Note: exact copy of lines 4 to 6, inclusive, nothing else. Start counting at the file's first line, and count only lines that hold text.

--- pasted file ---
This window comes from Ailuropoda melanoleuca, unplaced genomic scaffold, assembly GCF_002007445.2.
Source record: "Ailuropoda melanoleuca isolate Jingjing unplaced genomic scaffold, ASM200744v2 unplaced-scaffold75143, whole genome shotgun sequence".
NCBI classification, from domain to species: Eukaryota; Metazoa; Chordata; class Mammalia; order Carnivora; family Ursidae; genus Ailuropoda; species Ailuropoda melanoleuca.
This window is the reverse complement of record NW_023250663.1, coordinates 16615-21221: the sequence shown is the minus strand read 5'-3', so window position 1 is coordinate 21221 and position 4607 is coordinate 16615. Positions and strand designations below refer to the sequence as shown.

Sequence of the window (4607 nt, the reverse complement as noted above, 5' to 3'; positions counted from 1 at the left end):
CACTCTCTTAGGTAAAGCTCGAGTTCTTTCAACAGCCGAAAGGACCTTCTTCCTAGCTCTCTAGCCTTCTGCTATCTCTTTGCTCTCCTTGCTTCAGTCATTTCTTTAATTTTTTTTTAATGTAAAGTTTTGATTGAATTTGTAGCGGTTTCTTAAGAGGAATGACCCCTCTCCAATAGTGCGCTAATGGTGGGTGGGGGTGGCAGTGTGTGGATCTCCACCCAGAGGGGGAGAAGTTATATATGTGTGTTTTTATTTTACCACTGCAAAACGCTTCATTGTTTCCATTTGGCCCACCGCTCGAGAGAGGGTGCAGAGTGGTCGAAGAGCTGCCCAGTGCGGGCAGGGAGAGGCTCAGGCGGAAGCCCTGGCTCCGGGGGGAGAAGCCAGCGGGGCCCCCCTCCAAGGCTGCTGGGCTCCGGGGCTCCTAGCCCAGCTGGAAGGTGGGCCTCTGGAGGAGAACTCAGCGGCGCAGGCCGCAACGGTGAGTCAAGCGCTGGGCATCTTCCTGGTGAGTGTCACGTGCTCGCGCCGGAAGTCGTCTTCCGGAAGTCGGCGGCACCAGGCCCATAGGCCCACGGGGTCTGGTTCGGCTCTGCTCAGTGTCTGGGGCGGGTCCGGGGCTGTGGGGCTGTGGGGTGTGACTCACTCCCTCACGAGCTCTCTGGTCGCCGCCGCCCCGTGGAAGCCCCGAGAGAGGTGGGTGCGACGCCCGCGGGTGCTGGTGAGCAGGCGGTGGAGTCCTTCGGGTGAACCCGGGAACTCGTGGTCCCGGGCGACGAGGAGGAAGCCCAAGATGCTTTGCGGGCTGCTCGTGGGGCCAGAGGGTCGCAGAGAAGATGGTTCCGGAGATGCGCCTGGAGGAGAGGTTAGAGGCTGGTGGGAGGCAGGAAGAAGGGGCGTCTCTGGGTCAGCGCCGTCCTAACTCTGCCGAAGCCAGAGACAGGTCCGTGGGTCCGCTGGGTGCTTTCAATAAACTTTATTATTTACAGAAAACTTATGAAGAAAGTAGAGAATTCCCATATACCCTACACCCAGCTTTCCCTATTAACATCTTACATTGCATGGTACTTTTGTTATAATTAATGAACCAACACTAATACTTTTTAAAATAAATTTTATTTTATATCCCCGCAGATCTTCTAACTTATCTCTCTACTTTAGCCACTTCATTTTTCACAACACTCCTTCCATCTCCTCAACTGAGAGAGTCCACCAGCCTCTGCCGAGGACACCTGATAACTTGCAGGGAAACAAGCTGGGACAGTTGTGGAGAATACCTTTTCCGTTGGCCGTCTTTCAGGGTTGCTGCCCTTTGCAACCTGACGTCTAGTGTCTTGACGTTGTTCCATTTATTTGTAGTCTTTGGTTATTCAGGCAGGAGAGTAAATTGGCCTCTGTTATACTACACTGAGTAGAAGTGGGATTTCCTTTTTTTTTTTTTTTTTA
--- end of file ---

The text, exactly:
This window is the reverse complement of record NW_023250663.1, coordinates 16615-21221: the sequence shown is the minus strand read 5'-3', so window position 1 is coordinate 21221 and position 4607 is coordinate 16615. Positions and strand designations below refer to the sequence as shown.

Sequence of the window (4607 nt, the reverse complement as noted above, 5' to 3'; positions counted from 1 at the left end):
CACTCTCTTAGGTAAAGCTCGAGTTCTTTCAACAGCCGAAAGGACCTTCTTCCTAGCTCTCTAGCCTTCTGCTATCTCTTTGCTCTCCTTGCTTCAGTCATTTCTTTAATTTTTTTTTAATGTAAAGTTTTGATTGAATTTGTAGCGGTTTCTTAAGAGGAATGACCCCTCTCCAATAGTGCGCTAATGGTGGGTGGGGGTGGCAGTGTGTGGATCTCCACCCAGAGGGGGAGAAGTTATATATGTGTGTTTTTATTTTACCACTGCAAAACGCTTCATTGTTTCCATTTGGCCCACCGCTCGAGAGAGGGTGCAGAGTGGTCGAAGAGCTGCCCAGTGCGGGCAGGGAGAGGCTCAGGCGGAAGCCCTGGCTCCGGGGGGAGAAGCCAGCGGGGCCCCCCTCCAAGGCTGCTGGGCTCCGGGGCTCCTAGCCCAGCTGGAAGGTGGGCCTCTGGAGGAGAACTCAGCGGCGCAGGCCGCAACGGTGAGTCAAGCGCTGGGCATCTTCCTGGTGAGTGTCACGTGCTCGCGCCGGAAGTCGTCTTCCGGAAGTCGGCGGCACCAGGCCCATAGGCCCACGGGGTCTGGTTCGGCTCTGCTCAGTGTCTGGGGCGGGTCCGGGGCTGTGGGGCTGTGGGGTGTGACTCACTCCCTCACGAGCTCTCTGGTCGCCGCCGCCCCGTGGAAGCCCCGAGAGAGGTGGGTGCGACGCCCGCGGGTGCTGGTGAGCAGGCGGTGGAGTCCTTCGGGTGAACCCGGGAACTCGTGGTCCCGGGCGACGAGGAGGAAGCCCAAGATGCTTTGCGGGCTGCTCGTGGGGCCAGAGGGTCGCAGAGAAGATGGTTCCGGAGATGCGCCTGGAGGAGAGGTTAGAGGCTGGTGGGAGGCAGGAAGAAGGGGCGTCTCTGGGTCAGCGCCGTCCTAACTCTGCCGAAGCCAGAGACAGGTCCGTGGGTCCGCTGGGTGCTTTCAATAAACTTTATTATTTACAGAAAACTTATGAAGAAAGTAGAGAATTCCCATATACCCTACACCCAGCTTTCCCTATTAACATCTTACATTGCATGGTACTTTTGTTATAATTAATGAACCAACACTAATACTTTTTAAAATAAATTTTATTTTATATCCCCGCAGATCTTCTAACTTATCTCTCTACTTTAGCCACTTCATTTTTCACAACACTCCTTCCATCTCCTCAACTGAGAGAGTCCACCAGCCTCTGCCGAGGACACCTGATAACTTGCAGGGAAACAAGCTGGGACAGTTGTGGAGAATACCTTTTCCGTTGGCCGTCTTTCAGGGTTGCTGCCCTTTGCAACCTGACGTCTAGTGTCTTGACGTTGTTCCATTTATTTGTAGTCTTTGGTTATTCAGGCAGGAGAGTAAATTGGCCTCTGTTATACTACACTGAGTAGAAGTGGGATTTCCTTTTTTTTTTTTTTTTTA